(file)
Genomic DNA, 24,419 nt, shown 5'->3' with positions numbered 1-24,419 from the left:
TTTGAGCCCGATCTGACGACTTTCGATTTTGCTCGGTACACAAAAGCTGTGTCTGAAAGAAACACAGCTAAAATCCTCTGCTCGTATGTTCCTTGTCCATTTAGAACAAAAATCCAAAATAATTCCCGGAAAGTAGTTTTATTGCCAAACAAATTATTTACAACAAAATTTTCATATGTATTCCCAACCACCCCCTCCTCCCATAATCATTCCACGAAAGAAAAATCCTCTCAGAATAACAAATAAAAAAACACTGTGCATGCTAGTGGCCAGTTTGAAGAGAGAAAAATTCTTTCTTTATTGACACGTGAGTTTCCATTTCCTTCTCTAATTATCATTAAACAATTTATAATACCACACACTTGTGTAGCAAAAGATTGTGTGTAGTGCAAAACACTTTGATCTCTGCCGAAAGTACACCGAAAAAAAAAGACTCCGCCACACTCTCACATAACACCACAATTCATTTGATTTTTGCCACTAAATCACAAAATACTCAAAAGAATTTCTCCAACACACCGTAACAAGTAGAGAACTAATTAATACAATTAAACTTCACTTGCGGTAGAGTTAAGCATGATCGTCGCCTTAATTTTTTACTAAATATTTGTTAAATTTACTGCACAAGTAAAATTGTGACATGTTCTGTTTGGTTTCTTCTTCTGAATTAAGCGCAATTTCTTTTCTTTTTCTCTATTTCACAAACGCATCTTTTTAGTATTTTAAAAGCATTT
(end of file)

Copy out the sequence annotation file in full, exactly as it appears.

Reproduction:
Genomic DNA, 24,419 nt, shown 5'->3' with positions numbered 1-24,419 from the left:
TTTGAGCCCGATCTGACGACTTTCGATTTTGCTCGGTACACAAAAGCTGTGTCTGAAAGAAACACAGCTAAAATCCTCTGCTCGTATGTTCCTTGTCCATTTAGAACAAAAATCCAAAATAATTCCCGGAAAGTAGTTTTATTGCCAAACAAATTATTTACAACAAAATTTTCATATGTATTCCCAACCACCCCCTCCTCCCATAATCATTCCACGAAAGAAAAATCCTCTCAGAATAACAAATAAAAAAACACTGTGCATGCTAGTGGCCAGTTTGAAGAGAGAAAAATTCTTTCTTTATTGACACGTGAGTTTCCATTTCCTTCTCTAATTATCATTAAACAATTTATAATACCACACACTTGTGTAGCAAAAGATTGTGTGTAGTGCAAAACACTTTGATCTCTGCCGAAAGTACACCGAAAAAAAAAGACTCCGCCACACTCTCACATAACACCACAATTCATTTGATTTTTGCCACTAAATCACAAAATACTCAAAAGAATTTCTCCAACACACCGTAACAAGTAGAGAACTAATTAATACAATTAAACTTCACTTGCGGTAGAGTTAAGCATGATCGTCGCCTTAATTTTTTACTAAATATTTGTTAAATTTACTGCACAAGTAAAATTGTGACATGTTCTGTTTGGTTTCTTCTTCTGAATTAAGCGCAATTTCTTTTCTTTTTCTCTATTTCACAAACGCATCTTTTTAGTATTTTAAAAGCATTT